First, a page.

Japanese Yew Claims Eight Elk Near Idaho Falls
IDAHO FALLS-Eight elk outside of Idaho Falls were added to the roster of known wildlife mortalities so far this year in Idaho, which have been linked to the toxic non-native Japanese Yew plant. Wildlife lab results confirmed that all of the animals had ingested the ornamental shrub which is highly toxic even in very small amounts to many animals.
In mid-January, fifty pronghorn succumbed to the shrub near Payette, Idaho and earlier in the same month seven elk died in the Boise foothills from eating the introduced ornamental shrub that remains green all year round and is attractive to even animals that may not be starving. In December of 2016, some domestic cattle near Burley, Idaho died from eating some Japanese Yew clippings that they had access to. Many types of plants can be toxic to humans and certain animals, so it is important to learn what you have growing around your home.
The elk involved in this latest incident were probably some of the elk impacted by the Henrys Creek Fire east of Idaho Falls, much of which destroyed important winter range on the Tex Creek Wildlife Management Area (WMA). Feeding operations are ongoing at the WMA in an attempt to keep 3,000 -4,000 elk from getting into conflict situations with private landowners, agricultural operations, and becoming a human safety issue near roadways. As with the elk at Tex Creek, these elk that died from eating the Japanese Yew were in very good body condition and not starving.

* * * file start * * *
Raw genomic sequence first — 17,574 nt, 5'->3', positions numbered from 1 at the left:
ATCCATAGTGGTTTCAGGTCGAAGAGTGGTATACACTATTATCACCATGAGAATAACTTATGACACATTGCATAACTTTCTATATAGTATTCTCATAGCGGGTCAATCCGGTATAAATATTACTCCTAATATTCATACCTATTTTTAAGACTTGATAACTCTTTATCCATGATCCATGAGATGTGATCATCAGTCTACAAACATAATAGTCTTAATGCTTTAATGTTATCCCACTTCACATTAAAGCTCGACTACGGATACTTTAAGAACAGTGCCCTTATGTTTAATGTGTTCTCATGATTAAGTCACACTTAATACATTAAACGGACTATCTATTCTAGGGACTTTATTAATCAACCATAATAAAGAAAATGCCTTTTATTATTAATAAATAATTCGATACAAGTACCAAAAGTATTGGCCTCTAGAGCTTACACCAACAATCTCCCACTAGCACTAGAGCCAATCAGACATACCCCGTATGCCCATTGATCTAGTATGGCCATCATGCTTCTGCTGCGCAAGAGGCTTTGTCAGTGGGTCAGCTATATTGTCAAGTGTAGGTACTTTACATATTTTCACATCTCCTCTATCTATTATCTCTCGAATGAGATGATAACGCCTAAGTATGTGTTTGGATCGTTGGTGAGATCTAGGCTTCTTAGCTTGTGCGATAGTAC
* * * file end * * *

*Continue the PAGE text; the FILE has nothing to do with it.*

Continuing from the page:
The Idaho Department of Fish & Game (IDFG) is encouraging homeowners that live on the edge of town to be aware if they have Japanese Yew growing on their property. IDFG will work with residents to determine if they have the toxic plant on their property.
To learn more about reducing the potential for conflict with wildlife from Japanese Yew, homeowners can call 208-525-7290.